First year of the Wildlife Crime Initiative | WWF

First year of the Wildlife Crime Initiative

Posted on
11 January 2016
Following on from the successes of the WWF/TRAFFIC Illegal Wildlife Trade Campaign, it was clear that we needed a long-term coordinated effort to consolidate the political momentum and societal concern generated by the campaign. So we designed and initiated a 10-year collaborative programme of work – the WWF and TRAFFIC Wildlife Crime Initiative (WCI), write Elisabeth McLellan (WWF co-lead) and Crawford Allan (TRAFFIC co-lead)
 
The WCI is now rolling out a strong and catalytic body of work across the globe to help stamp out wildlife crime through the shared vision and expertise of WWF and TRAFFIC. The four WCI thematic pillars (poaching, trafficking, buying, and policy) have moved ahead with strong implementation of activities, founded on long-standing partnerships with governments, the private sector and civil society.
 
The WCI has taken full advantage of critical emerging opportunities, while leveraging the combined strengths of the wider WWF and TRAFFIC networks. It is too early to say what impact the WCI is having on actual numbers of some of our priority species, such as African elephants and African rhinos.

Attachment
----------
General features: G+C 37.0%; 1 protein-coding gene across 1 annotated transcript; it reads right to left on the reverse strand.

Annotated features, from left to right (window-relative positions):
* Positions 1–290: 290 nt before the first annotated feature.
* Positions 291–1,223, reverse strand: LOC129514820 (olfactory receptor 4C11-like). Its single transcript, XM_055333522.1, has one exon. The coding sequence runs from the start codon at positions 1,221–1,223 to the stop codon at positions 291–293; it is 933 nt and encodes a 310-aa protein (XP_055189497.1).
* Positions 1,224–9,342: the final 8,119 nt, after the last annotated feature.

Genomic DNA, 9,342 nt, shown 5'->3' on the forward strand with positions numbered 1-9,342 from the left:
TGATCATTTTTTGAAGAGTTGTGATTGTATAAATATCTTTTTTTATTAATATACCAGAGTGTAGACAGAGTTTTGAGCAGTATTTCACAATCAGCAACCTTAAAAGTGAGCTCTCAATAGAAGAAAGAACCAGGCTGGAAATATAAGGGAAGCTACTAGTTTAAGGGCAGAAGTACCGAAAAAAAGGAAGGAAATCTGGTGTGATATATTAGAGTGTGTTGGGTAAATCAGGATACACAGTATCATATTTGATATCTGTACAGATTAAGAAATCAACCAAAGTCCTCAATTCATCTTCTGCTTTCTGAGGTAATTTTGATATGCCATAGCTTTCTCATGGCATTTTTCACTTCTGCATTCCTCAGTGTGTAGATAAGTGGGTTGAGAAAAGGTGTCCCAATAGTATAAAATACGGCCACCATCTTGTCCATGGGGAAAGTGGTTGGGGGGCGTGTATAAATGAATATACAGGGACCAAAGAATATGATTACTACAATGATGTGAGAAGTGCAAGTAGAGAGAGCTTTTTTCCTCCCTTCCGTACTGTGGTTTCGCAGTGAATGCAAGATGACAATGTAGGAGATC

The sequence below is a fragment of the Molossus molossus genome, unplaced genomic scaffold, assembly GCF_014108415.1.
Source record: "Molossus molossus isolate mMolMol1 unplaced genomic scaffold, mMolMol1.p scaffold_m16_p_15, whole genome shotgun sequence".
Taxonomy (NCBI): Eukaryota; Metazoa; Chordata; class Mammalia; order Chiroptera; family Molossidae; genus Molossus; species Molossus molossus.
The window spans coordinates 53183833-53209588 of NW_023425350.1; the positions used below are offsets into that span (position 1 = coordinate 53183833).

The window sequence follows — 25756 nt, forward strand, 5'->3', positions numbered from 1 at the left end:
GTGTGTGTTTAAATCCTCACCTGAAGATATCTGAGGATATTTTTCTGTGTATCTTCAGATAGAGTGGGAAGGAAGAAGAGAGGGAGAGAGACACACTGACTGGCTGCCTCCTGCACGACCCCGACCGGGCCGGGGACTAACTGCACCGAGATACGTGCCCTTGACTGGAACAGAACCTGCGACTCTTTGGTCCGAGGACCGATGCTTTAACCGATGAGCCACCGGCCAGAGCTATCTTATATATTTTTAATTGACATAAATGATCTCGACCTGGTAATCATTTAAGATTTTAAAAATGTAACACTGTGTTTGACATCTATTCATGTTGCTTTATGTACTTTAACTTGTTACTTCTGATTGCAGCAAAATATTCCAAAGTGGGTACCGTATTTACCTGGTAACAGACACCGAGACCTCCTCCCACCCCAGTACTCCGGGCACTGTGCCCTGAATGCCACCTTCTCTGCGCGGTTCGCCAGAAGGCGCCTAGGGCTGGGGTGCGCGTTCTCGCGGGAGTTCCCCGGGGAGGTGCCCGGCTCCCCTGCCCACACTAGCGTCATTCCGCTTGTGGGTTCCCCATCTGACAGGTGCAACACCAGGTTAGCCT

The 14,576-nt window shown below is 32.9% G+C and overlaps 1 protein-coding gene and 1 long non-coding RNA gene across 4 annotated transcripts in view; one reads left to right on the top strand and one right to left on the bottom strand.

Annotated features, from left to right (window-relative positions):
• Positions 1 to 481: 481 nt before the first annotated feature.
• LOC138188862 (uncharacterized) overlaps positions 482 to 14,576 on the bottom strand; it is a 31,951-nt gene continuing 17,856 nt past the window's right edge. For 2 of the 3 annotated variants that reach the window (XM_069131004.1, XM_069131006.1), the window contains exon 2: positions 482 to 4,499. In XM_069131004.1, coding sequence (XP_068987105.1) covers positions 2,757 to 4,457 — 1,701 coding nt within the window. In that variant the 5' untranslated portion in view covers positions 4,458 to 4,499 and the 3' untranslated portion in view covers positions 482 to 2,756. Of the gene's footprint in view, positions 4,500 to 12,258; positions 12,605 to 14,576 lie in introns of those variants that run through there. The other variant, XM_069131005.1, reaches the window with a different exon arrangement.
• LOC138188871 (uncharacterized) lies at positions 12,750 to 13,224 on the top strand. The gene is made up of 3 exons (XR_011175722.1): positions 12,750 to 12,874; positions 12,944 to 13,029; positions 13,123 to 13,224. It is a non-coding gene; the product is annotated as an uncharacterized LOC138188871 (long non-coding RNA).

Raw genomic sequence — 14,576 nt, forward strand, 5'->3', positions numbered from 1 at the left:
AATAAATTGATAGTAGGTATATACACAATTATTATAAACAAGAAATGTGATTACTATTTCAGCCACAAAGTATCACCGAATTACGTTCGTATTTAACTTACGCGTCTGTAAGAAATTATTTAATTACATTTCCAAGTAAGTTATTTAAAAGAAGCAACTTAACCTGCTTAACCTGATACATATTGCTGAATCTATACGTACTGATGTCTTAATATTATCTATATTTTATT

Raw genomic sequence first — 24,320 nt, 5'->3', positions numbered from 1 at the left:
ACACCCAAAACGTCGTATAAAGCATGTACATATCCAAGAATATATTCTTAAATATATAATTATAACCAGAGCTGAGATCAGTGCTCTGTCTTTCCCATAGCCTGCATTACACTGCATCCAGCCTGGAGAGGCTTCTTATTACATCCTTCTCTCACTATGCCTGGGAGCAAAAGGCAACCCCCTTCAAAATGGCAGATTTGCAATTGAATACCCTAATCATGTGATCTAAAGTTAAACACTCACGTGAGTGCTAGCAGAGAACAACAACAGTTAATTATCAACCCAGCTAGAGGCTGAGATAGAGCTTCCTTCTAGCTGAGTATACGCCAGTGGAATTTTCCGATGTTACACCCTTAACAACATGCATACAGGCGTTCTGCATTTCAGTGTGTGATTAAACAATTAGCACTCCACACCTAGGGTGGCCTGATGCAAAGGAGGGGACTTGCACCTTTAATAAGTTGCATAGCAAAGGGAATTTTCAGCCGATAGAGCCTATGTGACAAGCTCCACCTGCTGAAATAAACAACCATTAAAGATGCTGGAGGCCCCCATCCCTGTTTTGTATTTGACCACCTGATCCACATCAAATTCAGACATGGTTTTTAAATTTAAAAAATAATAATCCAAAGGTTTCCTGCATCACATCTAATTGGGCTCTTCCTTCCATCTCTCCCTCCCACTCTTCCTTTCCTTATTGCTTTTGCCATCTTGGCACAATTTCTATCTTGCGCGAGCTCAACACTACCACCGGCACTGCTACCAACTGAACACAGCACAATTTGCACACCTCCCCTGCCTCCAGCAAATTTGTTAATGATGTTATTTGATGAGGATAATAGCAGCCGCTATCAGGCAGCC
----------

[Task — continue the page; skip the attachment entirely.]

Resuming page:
But there are some encouraging signs that the global movement and actions we have galvanized to combat wildlife crime are paying off.
 
Tiger numbers are inching up in some states, as are greater one- horned rhinos in India and Nepal. In 2013, we saw a slight levelling off in the poaching of African elephants, although the numbers are still unacceptably high. Countering wildlife crime has also been expanding more rapidly than any other environmental sector in recent years.
 
Tackling transnational organized wildlife crime will take time and a huge effort by all partners – and governments, intergovernmental organizations, civil society groups and the private sector respect and trust WWF and TRAFFIC to help them lead the way.
 
WWF and TRAFFIC are helping to tackle poachers and traffickers head-on by working closely with law enforcement. We are also developing best practice models for widespread replication by promoting solutions that are sustainable and driven by the stakeholders themselves.
 
Everywhere there is a wildlife crime problem we have found allies and forged alliances that are going to
last. From local community stewards in Namibia to the US and Chinese presidents, the WCI has made its mark.
 
We have personally seen how the WCI has helped with penalties being strengthened, crime networks being disrupted, consumers rejecting illegal products, and wildlife being saved from poachers’ snares, bullets and poison.
 
You will read in this report how far-reaching our work is and how much hope we have for the future. It will not be easy but we are off to the best possible start
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